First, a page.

Jason Aldean's fans have come to know and love him for his signature, rock-inflected musical style. The singer says there's much more of that on his new album, 9, even if a heavier sound isn't necessarily what's in vogue in country music right now. In fact, Aldean adds, that's all the better.

"It's what I think sounds cool, you know what I mean? If no one's doing it, good, 'cause we are and kind of always have," he told The Boot and other outlets at a recent press event. "It's always been a huge part of my sound and a big influence on me growing up. If we went in to make an album and didn't have some of that on there, I would feel like we had something missing on the record."

Aldean hopes he can be a part of keeping music with a rock edge alive, though he admits that the style is getting scarcer. "I will say, there's not a lot of great rock bands anymore. I hope it comes back around and there starts to be some really cool bands," he continues. "There were obviously some cool ones in the '80s, but then, even all the way up to the early 2000s, there were some really cool bands out there, and it feels like it's fizzled out a little bit. Everything is a little bit more electronic and pop-oriented, and you don't have those big guitar sounds.

"But man, that's such a key piece of the way we record that I couldn't imagine not doing it like that," the singer adds.

Aldean took a similarly independent-minded approach to the format of the album itself, which is out Friday (Nov. 22). In a time when many of his peers are cutting down on the length of their records, or even moving away from the album format altogether, he packed 16 tracks onto his project.

"I like making full-length albums," Aldean asserts. "I know things are changing as far as that goes, and album sales are not what they used to be, for anybody. It's all kind of going to streaming now, and singles-driven, a little bit."

However, as a fan, Aldean still loves to listen to a full-length record, front to back -- and so that's how he made his own project. "I feel like it's hard to get a vibe from an artist if you're only hearing five, six song from them. It was hard enough for me narrow it down to 16 songs -- much less five or six!" he continues with a laugh.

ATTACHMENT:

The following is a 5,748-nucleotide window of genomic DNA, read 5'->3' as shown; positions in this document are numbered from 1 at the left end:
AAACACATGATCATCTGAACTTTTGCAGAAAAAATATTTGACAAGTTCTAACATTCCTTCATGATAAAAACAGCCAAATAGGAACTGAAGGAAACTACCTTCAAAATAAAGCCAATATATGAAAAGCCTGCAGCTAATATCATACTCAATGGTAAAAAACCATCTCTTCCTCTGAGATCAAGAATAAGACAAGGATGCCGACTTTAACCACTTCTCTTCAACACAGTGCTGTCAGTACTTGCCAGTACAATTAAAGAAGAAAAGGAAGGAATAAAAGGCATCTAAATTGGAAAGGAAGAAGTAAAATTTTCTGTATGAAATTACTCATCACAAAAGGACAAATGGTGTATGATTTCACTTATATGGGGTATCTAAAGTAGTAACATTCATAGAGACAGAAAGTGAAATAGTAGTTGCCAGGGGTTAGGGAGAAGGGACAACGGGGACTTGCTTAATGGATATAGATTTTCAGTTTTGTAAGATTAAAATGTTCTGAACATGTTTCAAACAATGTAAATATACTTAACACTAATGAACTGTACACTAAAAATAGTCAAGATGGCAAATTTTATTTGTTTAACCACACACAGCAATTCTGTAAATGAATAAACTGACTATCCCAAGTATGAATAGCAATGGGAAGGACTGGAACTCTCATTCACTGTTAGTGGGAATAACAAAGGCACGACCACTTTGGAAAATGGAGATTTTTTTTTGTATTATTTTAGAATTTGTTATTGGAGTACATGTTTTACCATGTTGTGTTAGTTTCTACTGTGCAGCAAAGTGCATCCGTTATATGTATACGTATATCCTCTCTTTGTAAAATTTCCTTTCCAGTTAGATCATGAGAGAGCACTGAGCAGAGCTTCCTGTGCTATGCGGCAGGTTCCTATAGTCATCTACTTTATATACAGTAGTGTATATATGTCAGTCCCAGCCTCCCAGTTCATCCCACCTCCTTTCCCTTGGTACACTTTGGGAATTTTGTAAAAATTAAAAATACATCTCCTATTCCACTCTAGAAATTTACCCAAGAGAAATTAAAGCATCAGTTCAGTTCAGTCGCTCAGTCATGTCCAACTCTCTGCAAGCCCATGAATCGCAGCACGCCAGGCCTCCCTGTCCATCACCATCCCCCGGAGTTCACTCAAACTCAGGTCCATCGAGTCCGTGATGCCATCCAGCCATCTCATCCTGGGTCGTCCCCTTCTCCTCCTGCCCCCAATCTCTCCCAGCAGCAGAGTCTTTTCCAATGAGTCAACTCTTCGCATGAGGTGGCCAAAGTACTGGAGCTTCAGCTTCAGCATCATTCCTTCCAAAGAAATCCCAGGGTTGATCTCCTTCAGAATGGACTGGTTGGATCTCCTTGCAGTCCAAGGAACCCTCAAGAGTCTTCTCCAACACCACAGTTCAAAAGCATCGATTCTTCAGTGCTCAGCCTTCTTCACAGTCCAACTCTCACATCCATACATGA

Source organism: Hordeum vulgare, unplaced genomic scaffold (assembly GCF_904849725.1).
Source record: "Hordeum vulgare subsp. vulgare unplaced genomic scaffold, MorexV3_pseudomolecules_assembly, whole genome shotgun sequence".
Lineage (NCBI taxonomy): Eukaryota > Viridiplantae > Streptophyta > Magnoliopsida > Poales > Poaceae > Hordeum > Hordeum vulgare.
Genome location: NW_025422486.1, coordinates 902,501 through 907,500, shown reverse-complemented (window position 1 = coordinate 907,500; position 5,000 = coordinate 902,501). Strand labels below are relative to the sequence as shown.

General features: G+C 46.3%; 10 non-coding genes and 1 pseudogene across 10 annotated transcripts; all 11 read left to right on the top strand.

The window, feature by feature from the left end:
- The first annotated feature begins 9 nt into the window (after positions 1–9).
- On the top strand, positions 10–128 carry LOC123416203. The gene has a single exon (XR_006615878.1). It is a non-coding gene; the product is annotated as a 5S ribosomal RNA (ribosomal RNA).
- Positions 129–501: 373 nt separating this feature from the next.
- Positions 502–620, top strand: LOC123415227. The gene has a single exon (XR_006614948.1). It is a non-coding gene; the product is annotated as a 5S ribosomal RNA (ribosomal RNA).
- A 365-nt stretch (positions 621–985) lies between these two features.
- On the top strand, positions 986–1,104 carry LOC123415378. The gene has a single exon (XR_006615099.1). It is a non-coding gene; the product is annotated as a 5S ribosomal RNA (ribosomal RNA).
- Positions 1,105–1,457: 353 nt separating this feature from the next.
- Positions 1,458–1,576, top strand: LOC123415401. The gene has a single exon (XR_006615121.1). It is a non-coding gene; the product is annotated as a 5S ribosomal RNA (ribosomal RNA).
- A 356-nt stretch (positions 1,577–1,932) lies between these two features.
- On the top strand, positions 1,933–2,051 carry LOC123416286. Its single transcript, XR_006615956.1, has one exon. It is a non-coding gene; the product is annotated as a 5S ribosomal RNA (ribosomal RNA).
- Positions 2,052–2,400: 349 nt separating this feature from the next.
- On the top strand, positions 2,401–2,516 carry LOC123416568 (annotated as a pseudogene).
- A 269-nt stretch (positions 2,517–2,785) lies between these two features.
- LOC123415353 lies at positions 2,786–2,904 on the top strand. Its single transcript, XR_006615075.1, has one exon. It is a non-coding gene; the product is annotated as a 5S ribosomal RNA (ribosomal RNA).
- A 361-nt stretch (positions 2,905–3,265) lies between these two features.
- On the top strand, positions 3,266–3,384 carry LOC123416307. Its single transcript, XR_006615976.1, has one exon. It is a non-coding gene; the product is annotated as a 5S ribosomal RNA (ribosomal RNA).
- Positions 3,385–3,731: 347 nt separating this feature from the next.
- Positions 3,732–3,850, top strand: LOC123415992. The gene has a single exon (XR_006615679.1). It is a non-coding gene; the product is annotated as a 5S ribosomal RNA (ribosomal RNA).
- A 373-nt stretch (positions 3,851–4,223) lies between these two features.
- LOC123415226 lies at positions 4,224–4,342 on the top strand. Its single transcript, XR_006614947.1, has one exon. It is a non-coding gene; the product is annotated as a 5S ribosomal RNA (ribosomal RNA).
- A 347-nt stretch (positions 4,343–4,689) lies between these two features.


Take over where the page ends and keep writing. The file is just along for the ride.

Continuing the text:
"I'm gonna make records as long as I can make 'em. If it gets to a point where it's just not the way things are going anymore, then we'll reassess it," he adds. "But I still enjoy that process, and creating music. And if people are gonna go and buy an album, I want it to be worth their while. It's gonna have a lot of songs on it. So I'm gonna do that until I get told I can't."

Fortunately, Aldean goes on to say, he's never really felt much pressure from his team to change the way he makes music. "As far as my record company goes, I always give them a lot of credit for sort of just giving us the keys to the car," he points out. "We go cut the record and when we're done, we give it to them, and it is what it is."

The singer has never been a big fan of following musical trends in any sense. Even if he tried to, he points out, he doesn't think it would work.

"I just feel like it goes back to, if I'm not cutting it like that, it's not really me," he relates. "I would much rather cut my music the way I wanna cut it than go try to chase something that's a fad right now and have it not work. Because then I'd be p--sed at myself because I was chasing something that I shouldn't really have been chasing in the first place."

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